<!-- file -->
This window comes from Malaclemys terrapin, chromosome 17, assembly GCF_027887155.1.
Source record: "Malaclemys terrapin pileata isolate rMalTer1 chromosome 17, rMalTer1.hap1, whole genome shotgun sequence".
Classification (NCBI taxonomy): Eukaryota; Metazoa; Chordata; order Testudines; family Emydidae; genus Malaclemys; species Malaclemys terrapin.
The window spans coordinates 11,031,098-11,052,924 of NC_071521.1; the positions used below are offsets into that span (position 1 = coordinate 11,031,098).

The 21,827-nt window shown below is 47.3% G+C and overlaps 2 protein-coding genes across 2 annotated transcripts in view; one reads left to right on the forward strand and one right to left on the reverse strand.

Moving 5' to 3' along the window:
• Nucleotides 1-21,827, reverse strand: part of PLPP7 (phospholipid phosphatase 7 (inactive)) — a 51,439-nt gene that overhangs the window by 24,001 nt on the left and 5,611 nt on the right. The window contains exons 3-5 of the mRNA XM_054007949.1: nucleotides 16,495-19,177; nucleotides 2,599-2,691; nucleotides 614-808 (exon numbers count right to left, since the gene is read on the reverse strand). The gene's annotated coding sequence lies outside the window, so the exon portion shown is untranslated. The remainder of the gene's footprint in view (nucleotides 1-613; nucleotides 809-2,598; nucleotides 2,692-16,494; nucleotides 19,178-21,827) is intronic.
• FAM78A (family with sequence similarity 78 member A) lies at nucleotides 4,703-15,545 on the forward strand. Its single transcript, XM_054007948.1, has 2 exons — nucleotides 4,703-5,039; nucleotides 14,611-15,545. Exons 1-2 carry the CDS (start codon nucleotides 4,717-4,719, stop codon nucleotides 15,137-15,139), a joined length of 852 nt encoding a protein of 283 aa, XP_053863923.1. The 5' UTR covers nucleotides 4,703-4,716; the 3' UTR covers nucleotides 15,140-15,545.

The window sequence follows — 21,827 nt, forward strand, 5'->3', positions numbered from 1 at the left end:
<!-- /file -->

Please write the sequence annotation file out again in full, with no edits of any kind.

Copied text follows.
This window comes from Malaclemys terrapin, chromosome 17, assembly GCF_027887155.1.
Source record: "Malaclemys terrapin pileata isolate rMalTer1 chromosome 17, rMalTer1.hap1, whole genome shotgun sequence".
Classification (NCBI taxonomy): Eukaryota; Metazoa; Chordata; order Testudines; family Emydidae; genus Malaclemys; species Malaclemys terrapin.
The window spans coordinates 11,031,098-11,052,924 of NC_071521.1; the positions used below are offsets into that span (position 1 = coordinate 11,031,098).

The 21,827-nt window shown below is 47.3% G+C and overlaps 2 protein-coding genes across 2 annotated transcripts in view; one reads left to right on the forward strand and one right to left on the reverse strand.

Moving 5' to 3' along the window:
• Nucleotides 1-21,827, reverse strand: part of PLPP7 (phospholipid phosphatase 7 (inactive)) — a 51,439-nt gene that overhangs the window by 24,001 nt on the left and 5,611 nt on the right. The window contains exons 3-5 of the mRNA XM_054007949.1: nucleotides 16,495-19,177; nucleotides 2,599-2,691; nucleotides 614-808 (exon numbers count right to left, since the gene is read on the reverse strand). The gene's annotated coding sequence lies outside the window, so the exon portion shown is untranslated. The remainder of the gene's footprint in view (nucleotides 1-613; nucleotides 809-2,598; nucleotides 2,692-16,494; nucleotides 19,178-21,827) is intronic.
• FAM78A (family with sequence similarity 78 member A) lies at nucleotides 4,703-15,545 on the forward strand. Its single transcript, XM_054007948.1, has 2 exons — nucleotides 4,703-5,039; nucleotides 14,611-15,545. Exons 1-2 carry the CDS (start codon nucleotides 4,717-4,719, stop codon nucleotides 15,137-15,139), a joined length of 852 nt encoding a protein of 283 aa, XP_053863923.1. The 5' UTR covers nucleotides 4,703-4,716; the 3' UTR covers nucleotides 15,140-15,545.

The window sequence follows — 21,827 nt, forward strand, 5'->3', positions numbered from 1 at the left end: